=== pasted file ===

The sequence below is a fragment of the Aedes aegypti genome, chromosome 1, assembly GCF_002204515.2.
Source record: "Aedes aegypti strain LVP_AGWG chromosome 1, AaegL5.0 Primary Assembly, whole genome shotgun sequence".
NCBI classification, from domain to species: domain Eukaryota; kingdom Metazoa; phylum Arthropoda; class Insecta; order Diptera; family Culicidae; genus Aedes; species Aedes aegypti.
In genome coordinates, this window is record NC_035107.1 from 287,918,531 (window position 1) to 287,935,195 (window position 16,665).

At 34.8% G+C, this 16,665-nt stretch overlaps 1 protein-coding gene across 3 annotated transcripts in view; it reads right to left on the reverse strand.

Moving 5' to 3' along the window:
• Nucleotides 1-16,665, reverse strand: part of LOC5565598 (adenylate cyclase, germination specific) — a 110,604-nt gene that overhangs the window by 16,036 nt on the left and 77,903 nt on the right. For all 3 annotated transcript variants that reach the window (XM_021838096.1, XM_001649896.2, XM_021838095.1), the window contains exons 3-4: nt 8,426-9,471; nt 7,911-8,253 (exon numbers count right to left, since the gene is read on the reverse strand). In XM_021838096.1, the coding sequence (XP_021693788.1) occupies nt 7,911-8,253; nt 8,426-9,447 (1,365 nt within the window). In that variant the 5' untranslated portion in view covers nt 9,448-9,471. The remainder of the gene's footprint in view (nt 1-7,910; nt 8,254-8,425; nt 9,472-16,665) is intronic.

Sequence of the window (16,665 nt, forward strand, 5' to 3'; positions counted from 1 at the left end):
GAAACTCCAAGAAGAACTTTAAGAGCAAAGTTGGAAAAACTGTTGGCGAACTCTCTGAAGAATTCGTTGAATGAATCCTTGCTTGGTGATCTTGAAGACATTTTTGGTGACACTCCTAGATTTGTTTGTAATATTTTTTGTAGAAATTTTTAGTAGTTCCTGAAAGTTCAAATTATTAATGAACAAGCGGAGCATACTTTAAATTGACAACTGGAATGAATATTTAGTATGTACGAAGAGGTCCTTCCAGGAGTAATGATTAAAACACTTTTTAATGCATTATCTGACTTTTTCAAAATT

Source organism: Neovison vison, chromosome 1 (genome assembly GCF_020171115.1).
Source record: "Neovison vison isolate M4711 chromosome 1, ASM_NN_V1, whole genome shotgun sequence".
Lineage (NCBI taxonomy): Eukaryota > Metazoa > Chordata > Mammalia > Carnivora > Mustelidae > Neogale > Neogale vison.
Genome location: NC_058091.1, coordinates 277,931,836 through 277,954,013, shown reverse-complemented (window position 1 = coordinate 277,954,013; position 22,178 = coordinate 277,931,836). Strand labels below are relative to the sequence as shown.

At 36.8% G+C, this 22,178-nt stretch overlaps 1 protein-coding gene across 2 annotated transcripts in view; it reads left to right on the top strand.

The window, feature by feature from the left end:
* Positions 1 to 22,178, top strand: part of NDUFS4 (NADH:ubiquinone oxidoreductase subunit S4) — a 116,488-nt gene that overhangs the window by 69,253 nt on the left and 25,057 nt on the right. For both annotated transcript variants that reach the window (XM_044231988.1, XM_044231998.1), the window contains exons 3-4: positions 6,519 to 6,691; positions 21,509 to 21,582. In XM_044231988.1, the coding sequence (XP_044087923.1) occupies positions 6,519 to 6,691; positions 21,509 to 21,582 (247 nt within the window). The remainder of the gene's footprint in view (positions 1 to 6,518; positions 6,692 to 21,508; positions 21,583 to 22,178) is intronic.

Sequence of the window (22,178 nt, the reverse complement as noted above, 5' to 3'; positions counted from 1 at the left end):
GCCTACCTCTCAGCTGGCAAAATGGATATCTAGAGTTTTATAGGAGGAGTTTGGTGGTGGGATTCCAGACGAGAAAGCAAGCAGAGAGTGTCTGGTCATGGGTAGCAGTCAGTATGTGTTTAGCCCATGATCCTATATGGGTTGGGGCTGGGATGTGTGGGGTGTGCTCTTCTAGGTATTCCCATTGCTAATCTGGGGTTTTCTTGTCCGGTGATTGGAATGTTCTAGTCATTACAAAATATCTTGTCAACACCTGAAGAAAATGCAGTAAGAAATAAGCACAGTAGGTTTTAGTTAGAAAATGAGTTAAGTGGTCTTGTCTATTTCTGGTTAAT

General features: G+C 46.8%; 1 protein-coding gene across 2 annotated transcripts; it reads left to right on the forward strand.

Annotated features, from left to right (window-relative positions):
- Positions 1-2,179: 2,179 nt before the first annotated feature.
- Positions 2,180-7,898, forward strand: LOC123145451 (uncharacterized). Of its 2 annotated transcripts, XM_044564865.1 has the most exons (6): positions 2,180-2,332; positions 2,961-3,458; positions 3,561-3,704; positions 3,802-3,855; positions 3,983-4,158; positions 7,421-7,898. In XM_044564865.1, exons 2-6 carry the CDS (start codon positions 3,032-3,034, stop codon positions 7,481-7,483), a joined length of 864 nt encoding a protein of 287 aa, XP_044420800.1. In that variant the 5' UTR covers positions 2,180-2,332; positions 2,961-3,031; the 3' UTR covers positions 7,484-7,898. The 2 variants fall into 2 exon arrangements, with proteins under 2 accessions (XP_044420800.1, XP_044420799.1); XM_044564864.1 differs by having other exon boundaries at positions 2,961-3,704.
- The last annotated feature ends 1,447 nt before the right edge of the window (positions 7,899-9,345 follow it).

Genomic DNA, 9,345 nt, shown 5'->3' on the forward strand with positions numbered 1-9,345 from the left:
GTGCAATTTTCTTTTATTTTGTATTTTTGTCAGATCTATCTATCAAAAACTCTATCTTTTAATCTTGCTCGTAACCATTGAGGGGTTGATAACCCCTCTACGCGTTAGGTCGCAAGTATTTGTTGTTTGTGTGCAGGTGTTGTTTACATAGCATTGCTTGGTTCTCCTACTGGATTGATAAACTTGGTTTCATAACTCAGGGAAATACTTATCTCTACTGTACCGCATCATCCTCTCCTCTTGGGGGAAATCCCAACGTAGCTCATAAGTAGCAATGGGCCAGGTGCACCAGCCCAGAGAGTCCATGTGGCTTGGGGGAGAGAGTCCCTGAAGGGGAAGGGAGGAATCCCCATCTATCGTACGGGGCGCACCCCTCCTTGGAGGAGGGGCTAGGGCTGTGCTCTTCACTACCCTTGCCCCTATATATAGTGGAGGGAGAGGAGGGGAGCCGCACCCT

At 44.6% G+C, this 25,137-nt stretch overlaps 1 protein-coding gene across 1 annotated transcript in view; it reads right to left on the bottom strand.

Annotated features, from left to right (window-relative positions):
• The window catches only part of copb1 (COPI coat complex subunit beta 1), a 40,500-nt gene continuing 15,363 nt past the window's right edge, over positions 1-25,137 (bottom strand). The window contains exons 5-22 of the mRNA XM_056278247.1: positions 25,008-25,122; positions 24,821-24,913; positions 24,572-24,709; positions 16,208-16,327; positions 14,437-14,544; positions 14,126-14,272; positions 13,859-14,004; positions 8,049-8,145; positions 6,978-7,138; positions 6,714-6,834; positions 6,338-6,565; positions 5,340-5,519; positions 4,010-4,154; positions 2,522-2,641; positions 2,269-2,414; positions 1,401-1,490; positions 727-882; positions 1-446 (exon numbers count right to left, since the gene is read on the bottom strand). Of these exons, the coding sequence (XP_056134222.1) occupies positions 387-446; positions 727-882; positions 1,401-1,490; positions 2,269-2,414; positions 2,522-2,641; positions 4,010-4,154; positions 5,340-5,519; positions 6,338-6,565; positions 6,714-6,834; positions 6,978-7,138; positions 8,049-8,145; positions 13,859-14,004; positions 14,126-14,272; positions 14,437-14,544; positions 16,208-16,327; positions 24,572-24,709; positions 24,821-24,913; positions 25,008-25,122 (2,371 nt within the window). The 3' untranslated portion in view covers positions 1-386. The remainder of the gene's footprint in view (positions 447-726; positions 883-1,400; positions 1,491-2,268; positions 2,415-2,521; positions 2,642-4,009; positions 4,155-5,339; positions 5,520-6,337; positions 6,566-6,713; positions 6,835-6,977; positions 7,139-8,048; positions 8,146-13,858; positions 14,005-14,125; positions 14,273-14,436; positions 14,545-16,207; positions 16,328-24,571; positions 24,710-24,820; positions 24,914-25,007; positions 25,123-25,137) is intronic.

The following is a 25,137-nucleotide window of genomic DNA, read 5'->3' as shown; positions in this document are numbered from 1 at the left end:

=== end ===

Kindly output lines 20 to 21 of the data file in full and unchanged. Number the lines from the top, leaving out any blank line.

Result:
Annotated features, from left to right (window-relative positions):
- Positions 1-2,179: 2,179 nt before the first annotated feature.